President Obama To Visit Ghana Friday
IRIN reports that Ghanaians "are mixing high hopes with caution" in anticipation of President Obama's arrival in the country Friday "his first visit to sub-Saharan Africa." Obama is expected to "make a major policy statement," according to IRIN. The article looks back at some of the commitments that former Presidents Bush and Clinton previously made to Africa (7/8).
The Hill writes: "In his agenda for Africa, Obama wants to build on the legacy of President Bush, who was praised for 'changing the conversation' on aid to Africa. Bush helped increase the number of people who receive HIV/AIDS assistance from the U.S. from 50,000 when he took office to 2 million when he left" (Youngman, 7/8).
It was "Bush's pledge to allocate $17 million to assist Ghana in fighting malaria" the leading cause of death in the country "which brought him most popularity," according to IRIN. "The money has been spent on building up capacity to fight malaria, distributing 350,000 insecticide-treated mosquito nets, targeting up to 600,000 people across five districts with indoor residual spraying, fighting malaria in pregnancy, and on diagnosis and treatment, according to CDC adviser on the project Paul Psychas," writes IRIN.
Ghana's Deputy Minister Ablakwa said, "Bush made a direct promise and largely he has delivered on that promise." Now all eyes are on Obama, who in "early May committed $51 billion towards PEPFAR over six years" and is reported to support the malaria initiative. IRIN reports that despite excitement growing in the streets of Ghana as Obama's visit nears, "Some are sobering their expectations in line with the current economic outlook. 'What we forget is that Mr. Bush made those pledges when the U.S. economy was sound and healthy but I don't think anybody can say the same now for Mr. Obama,' [said] Kwesi Amakye, a political science lecturer at the Kwame Nkrumah University of Science and Technology. 'I am convinced that many will be disappointed. We are simply expecting too much'" (7/8).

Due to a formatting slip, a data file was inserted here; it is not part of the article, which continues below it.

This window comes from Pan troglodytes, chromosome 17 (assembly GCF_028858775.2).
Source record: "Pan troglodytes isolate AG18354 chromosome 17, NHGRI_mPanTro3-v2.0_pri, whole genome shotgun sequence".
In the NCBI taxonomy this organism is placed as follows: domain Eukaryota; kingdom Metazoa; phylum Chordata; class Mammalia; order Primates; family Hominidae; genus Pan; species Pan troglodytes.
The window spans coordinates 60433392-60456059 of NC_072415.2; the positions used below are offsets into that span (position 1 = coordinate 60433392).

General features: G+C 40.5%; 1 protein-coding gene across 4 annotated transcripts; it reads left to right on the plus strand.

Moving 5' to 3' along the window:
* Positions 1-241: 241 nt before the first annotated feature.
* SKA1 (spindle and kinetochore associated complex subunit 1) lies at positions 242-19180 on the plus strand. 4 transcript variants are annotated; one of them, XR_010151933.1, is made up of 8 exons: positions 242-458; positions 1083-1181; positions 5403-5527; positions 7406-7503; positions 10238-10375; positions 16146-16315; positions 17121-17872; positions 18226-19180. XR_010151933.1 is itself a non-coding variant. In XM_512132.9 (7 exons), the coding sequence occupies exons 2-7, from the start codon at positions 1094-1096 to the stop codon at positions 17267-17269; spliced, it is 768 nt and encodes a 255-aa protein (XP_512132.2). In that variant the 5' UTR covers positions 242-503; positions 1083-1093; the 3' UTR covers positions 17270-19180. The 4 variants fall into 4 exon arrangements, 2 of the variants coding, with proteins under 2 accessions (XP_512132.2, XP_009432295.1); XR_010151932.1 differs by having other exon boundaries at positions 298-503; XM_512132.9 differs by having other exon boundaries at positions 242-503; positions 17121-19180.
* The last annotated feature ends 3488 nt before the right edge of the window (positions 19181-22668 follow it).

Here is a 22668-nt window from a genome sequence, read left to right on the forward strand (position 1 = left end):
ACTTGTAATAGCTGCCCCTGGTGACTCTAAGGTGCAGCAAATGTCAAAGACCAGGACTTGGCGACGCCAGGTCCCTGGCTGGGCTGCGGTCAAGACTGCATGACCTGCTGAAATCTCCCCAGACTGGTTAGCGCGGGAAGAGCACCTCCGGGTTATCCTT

"It's important that Africans see that America's commitment to Africa will continue," said Tony Fratto, a former spokesman to Bush. The Hill article includes comments by Tom Hart, director of government relations for the ONE campaign. Hart said, "President Obama himself has a unique ability to speak to the continent in direct and comfortable terms that those other presidents sometimes could not." As a result, Obama "'can be very critical of poor governance' and expect more from African leaders, Hart said'" (7/8).
allAfrica.com features an interview with Obama on his upcoming visit and U.S. Africa policy.This is part of the Morning Briefing, a summary of health policy coverage from major news organizations. Sign up for an email subscription.